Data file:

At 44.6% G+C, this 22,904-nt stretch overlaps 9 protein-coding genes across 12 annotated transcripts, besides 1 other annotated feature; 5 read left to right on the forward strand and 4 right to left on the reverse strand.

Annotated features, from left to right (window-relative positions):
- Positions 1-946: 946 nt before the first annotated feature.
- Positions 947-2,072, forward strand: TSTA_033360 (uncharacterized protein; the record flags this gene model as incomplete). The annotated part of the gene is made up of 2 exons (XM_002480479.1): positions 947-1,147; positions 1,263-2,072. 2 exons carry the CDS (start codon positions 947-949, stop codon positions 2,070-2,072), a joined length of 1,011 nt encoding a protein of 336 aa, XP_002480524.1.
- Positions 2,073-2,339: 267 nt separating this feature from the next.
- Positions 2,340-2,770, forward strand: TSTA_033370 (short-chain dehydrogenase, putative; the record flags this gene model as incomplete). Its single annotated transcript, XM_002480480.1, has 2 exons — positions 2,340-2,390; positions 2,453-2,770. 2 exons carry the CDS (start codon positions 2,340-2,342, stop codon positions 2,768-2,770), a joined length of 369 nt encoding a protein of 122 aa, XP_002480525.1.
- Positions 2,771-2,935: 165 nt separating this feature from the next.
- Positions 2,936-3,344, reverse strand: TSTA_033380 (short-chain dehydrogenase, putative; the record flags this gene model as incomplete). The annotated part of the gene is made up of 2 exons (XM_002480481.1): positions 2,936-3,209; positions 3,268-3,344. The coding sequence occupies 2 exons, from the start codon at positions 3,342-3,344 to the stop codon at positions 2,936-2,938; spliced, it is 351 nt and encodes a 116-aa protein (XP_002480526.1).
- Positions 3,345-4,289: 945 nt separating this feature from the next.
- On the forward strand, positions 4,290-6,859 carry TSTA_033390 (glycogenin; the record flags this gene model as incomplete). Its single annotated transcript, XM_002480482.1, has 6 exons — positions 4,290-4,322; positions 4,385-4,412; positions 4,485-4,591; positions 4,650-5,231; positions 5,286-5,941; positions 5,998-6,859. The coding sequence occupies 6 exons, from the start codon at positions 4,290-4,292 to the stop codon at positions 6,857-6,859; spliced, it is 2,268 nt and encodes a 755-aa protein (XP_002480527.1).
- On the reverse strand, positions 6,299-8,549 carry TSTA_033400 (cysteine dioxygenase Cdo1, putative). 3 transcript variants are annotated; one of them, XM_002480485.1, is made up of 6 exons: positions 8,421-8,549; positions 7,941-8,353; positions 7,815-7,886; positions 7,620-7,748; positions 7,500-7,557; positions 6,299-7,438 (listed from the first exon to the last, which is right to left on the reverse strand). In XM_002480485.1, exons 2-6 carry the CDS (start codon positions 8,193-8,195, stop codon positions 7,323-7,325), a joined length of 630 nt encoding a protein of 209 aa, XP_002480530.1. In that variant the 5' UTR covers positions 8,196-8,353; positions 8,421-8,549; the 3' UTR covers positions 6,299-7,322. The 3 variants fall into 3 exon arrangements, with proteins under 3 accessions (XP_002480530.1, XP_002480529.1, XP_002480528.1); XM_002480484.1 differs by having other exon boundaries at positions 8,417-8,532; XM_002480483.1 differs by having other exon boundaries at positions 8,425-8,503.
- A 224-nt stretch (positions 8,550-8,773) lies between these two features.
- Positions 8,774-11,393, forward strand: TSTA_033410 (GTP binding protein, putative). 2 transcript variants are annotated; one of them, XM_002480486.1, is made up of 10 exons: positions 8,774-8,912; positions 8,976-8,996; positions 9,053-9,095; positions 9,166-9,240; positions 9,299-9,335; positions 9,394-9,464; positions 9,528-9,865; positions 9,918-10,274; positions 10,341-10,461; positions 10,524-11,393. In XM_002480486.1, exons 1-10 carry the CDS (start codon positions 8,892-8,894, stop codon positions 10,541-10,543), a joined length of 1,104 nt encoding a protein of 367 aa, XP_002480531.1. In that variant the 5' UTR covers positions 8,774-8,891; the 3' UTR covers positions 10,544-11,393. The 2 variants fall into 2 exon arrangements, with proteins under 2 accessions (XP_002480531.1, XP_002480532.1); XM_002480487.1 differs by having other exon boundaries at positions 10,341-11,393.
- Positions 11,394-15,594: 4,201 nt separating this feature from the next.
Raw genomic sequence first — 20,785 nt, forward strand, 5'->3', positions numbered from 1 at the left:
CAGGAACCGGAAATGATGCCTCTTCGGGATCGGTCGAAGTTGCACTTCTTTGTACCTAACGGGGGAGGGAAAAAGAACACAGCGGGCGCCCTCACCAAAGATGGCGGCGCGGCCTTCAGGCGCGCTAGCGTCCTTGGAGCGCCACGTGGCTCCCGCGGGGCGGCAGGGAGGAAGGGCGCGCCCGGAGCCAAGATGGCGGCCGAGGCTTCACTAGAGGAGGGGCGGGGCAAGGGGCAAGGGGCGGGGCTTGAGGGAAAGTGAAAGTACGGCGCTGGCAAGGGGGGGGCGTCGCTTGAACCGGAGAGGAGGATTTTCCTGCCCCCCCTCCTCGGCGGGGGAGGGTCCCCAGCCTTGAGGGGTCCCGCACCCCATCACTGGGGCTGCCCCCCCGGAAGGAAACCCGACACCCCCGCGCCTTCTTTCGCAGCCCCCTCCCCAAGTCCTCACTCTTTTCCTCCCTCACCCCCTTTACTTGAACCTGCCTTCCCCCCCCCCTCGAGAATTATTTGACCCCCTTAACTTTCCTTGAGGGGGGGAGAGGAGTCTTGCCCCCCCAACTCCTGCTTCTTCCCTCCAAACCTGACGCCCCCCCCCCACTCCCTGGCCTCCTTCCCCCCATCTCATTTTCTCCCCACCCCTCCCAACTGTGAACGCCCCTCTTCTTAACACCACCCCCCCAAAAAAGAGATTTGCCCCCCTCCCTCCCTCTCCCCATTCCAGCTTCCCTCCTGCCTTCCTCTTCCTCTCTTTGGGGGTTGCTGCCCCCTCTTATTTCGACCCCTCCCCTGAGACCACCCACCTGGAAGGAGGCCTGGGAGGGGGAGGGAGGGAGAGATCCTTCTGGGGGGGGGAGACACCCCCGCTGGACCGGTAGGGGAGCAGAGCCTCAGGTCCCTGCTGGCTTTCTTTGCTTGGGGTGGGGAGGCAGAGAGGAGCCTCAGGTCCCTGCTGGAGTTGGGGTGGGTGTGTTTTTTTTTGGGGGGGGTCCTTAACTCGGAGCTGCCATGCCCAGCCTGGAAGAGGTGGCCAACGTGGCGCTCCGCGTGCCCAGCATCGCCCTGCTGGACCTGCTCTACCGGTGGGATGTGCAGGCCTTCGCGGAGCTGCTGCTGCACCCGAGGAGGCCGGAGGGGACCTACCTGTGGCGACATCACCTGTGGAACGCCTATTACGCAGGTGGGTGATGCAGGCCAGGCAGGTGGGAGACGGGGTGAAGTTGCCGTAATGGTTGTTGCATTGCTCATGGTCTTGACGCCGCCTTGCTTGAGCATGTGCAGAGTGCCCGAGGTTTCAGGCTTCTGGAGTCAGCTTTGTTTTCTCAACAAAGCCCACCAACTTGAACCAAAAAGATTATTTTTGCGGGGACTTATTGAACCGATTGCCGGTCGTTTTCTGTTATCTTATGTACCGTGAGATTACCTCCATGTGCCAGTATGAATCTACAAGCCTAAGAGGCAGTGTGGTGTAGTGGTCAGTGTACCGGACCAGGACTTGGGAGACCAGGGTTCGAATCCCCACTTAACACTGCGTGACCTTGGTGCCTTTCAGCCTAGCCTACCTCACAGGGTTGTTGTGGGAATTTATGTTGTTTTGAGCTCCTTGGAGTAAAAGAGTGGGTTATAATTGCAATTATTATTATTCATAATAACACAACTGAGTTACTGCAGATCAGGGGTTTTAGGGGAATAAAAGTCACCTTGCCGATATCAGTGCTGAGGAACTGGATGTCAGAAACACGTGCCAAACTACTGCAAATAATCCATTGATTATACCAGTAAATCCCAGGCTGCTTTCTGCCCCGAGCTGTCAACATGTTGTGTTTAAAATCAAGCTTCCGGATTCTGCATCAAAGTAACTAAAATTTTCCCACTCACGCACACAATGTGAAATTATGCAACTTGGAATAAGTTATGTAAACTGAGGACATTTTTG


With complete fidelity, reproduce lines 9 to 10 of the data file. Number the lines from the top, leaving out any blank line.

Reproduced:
- Positions 3,345-4,289: 945 nt separating this feature from the next.
- On the forward strand, positions 4,290-6,859 carry TSTA_033390 (glycogenin; the record flags this gene model as incomplete). Its single annotated transcript, XM_002480482.1, has 6 exons — positions 4,290-4,322; positions 4,385-4,412; positions 4,485-4,591; positions 4,650-5,231; positions 5,286-5,941; positions 5,998-6,859. The coding sequence occupies 6 exons, from the start codon at positions 4,290-4,292 to the stop codon at positions 6,857-6,859; spliced, it is 2,268 nt and encodes a 755-aa protein (XP_002480527.1).